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Mitt Romney: THE QUIET AMERICAN?


It’s always the quiet ones. That’s what they say about serial killers, but the same could hold true for foreign-policy hawks. Maybe Mitt Romney’s curiously muted performance in this year’s third and final presidential debate was inspired by Teddy Roosevelt’s famous line, “Speak softly and carry a big stick.” More likely, he was channeling the tragically clueless title character in THE QUIET AMERICAN (which airs Sunday at 8:15P on Sundance Channel) the deservedly Oscar-nominated 2002 adaptation of Graham Greene’s prescient anti-Vietnam War novel.

That would be Alden Pyle (Brendan Fraser), a deceptively wide-eyed Yank sent by the U.S. government on a murky “economic aid mission” to Vietnam in the mid-1950′s. Once there, he grows obsessed with the idea of saving the country from the Communists determined to overthrow their colonialist French overlords. His simplistic worldview is mirrored in Romney’s black-and-white outlook: As he declared on Monday night, with typically tortured syntax, “My strategy’s pretty straightforward, which is to go after the bad guys.”

Pyle’s challenged by Thomas Fowler, a cynical British journalist (Michael Caine, never better), who points out that Western concepts of “liberty” may be foreign in Southeast Asia, and Americans should be careful what they wish for when attempting to build democratic nations abroad. That’s a lesson we’ve learned, once again, the hard way in Iraq and Afghanistan; not only are the new regimes we’ve helped to install flawed, but we’ve sacrificed thousands of troops in operations launched by a Republican administration (opposed by Obama and backed by Romney) with no credible exit strategies. Yet this year’s GOP nominee continues to proclaim, with eerily quiet determination, “I believe we should use any and all means necessary to take out people who pose a threat to us and our friends around the world.”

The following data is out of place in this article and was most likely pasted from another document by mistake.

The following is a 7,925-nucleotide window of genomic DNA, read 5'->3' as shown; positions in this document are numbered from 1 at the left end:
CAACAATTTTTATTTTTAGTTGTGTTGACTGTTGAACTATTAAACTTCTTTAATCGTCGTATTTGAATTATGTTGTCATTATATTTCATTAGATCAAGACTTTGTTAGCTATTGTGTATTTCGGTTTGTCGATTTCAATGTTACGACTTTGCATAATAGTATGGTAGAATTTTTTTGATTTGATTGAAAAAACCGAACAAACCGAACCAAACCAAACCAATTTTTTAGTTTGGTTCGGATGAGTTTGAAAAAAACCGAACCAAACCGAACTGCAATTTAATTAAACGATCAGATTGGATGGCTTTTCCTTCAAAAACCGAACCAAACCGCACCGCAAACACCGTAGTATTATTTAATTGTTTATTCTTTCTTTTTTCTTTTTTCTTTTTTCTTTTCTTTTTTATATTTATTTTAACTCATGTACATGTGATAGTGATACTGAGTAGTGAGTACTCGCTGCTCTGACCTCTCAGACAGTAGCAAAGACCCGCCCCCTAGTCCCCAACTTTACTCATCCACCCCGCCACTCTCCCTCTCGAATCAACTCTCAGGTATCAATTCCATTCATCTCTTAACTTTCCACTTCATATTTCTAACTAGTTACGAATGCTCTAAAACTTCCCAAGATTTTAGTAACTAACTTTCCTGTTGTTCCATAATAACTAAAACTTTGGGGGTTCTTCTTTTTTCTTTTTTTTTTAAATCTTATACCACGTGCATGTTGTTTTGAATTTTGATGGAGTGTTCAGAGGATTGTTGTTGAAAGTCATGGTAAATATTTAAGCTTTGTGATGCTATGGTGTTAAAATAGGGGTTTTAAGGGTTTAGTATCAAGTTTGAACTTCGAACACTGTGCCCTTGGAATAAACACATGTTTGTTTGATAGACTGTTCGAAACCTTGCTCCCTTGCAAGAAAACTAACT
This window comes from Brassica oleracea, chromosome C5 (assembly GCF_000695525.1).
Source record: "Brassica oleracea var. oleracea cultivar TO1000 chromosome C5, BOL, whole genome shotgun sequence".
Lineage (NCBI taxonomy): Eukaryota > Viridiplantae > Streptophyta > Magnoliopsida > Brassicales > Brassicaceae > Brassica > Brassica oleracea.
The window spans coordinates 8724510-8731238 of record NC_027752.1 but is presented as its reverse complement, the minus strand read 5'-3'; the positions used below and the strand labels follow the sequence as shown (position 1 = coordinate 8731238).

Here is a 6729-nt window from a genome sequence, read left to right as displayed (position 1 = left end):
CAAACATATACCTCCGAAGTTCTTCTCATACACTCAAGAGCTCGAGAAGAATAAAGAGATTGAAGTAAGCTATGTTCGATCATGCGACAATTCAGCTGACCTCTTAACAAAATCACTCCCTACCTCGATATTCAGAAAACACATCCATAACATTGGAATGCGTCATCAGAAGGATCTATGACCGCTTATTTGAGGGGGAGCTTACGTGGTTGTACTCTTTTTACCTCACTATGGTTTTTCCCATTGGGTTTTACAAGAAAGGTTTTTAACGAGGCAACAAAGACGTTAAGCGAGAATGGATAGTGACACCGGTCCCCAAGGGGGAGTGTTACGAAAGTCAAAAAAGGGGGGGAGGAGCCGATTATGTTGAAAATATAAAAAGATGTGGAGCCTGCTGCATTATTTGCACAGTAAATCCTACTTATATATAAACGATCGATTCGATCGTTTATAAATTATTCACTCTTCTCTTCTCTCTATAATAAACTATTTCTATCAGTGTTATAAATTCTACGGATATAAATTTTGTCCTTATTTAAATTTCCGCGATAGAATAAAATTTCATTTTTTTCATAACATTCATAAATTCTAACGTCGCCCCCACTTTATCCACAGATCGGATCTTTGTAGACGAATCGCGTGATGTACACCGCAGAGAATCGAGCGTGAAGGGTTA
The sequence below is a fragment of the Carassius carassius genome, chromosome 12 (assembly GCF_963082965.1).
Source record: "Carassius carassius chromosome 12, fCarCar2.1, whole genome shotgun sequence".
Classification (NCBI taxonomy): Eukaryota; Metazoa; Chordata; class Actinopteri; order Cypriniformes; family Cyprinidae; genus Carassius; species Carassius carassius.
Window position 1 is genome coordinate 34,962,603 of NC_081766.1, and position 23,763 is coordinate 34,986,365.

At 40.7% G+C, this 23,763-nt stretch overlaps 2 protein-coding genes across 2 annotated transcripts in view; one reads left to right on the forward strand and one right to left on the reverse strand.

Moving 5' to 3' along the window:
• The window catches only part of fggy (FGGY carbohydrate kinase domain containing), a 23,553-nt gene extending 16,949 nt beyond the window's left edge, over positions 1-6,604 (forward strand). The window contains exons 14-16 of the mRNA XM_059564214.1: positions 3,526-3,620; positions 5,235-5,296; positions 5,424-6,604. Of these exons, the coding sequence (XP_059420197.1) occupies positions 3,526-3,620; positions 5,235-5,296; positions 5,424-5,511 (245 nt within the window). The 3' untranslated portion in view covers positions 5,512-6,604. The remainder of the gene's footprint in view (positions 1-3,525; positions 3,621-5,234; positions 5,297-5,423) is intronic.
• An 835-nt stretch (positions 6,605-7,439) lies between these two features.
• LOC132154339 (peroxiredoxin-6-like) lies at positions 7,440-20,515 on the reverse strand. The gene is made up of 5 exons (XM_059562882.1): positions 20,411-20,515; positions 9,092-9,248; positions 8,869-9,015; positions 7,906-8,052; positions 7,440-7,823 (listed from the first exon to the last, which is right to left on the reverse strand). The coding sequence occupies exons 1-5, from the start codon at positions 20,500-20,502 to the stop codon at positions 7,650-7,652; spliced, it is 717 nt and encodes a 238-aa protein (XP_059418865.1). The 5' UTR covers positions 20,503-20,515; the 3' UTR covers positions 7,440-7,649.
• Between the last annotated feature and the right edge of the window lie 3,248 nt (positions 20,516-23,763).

THE QUIET AMERICAN masterfully uses an all-enveloping love triangle between Fowler, Pyle and a local taxi-hall dancer named Phuong (Do Thi Hai Yen) as a metaphor for the escalating Vietnamese conflict that the U.S. gets sucked into like a marsh of quicksand. Before he knows it, Pyle’s enmeshed in an untenable situation, propping up a murderous General—”in a war, you use the tools you’ve got, and right now, he’s the best one we have,” he rationalizes—and finding himself in the midst of a terrorist bombing. But the blood on Pyle’s white suit, and on America’s hands, can’t be wiped off so easily.

Upon leaving the White House, Dwight D. Eisenhower, who was President when Greene’s novel was written, wisely warned Americans, “We must guard against the acquisition of unwarranted influence, whether sought or unsought, by the military-industrial complex. The potential for the disastrous rise of misplaced power exists, and will persist.” That danger is embodied by Pyle—as well as by Romney, who’s proposing a $2 trillion increase in unwanted defense spending. “We’ve got to have a stronger military,” the Republican insisted, without raising his voice so as not to scare off undecided moderates. “We have no idea what’s coming down the road.”

But we do know, or at least we should know, that becoming engulfed in a foreign intervention—whether in Vietnam, Iraq, Afghanistan or potentially Iran—can only lead to needless bloodshed. Pyle condescendingly tells Fowler, ”I don’t think you see the big picture,” but the real big picture here is THE QUIET AMERICAN. Tautly directed by Phillip Noyce (CLEAR AND PRESENT DANGER) and smartly adapted by a pair of prize-winning playwrights, Christopher Hampton (LES LIAISONS DANGEREUSES) and Robert Schenkkan (THE KENTUCKY CYCLE), it’s a powerful cautionary tale told in an attention-grabbing whisper.

Photo credit: allmoviephoto.com

THE QUIET AMERICAN airs Sunday night at 8:15P on Sundance Channel.